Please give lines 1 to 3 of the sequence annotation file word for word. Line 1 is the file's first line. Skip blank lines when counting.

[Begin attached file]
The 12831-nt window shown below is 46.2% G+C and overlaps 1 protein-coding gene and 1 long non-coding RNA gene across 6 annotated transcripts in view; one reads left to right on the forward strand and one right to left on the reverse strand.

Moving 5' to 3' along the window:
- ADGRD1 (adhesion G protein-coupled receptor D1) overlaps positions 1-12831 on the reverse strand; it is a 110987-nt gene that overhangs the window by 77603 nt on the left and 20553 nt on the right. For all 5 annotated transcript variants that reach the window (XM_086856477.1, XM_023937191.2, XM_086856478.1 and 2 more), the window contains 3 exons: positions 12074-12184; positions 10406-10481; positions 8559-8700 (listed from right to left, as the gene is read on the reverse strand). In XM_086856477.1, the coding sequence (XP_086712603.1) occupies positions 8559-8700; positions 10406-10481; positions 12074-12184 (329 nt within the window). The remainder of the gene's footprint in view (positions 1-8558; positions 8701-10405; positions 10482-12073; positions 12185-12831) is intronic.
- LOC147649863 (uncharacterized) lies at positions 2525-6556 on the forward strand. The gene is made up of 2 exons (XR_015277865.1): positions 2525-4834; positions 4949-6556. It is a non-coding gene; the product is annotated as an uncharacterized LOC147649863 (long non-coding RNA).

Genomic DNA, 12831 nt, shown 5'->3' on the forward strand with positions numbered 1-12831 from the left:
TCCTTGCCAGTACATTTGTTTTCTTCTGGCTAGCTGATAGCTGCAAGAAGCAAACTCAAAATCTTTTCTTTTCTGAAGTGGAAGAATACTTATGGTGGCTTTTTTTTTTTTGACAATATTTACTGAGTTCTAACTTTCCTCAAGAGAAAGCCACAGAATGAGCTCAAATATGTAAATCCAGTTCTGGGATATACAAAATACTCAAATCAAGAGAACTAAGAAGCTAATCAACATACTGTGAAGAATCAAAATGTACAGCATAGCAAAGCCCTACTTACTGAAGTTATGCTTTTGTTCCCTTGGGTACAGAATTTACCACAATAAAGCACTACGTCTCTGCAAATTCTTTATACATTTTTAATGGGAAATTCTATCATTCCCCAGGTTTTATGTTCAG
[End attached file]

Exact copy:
The 12831-nt window shown below is 46.2% G+C and overlaps 1 protein-coding gene and 1 long non-coding RNA gene across 6 annotated transcripts in view; one reads left to right on the forward strand and one right to left on the reverse strand.

Moving 5' to 3' along the window:
- ADGRD1 (adhesion G protein-coupled receptor D1) overlaps positions 1-12831 on the reverse strand; it is a 110987-nt gene that overhangs the window by 77603 nt on the left and 20553 nt on the right. For all 5 annotated transcript variants that reach the window (XM_086856477.1, XM_023937191.2, XM_086856478.1 and 2 more), the window contains 3 exons: positions 12074-12184; positions 10406-10481; positions 8559-8700 (listed from right to left, as the gene is read on the reverse strand). In XM_086856477.1, the coding sequence (XP_086712603.1) occupies positions 8559-8700; positions 10406-10481; positions 12074-12184 (329 nt within the window). The remainder of the gene's footprint in view (positions 1-8558; positions 8701-10405; positions 10482-12073; positions 12185-12831) is intronic.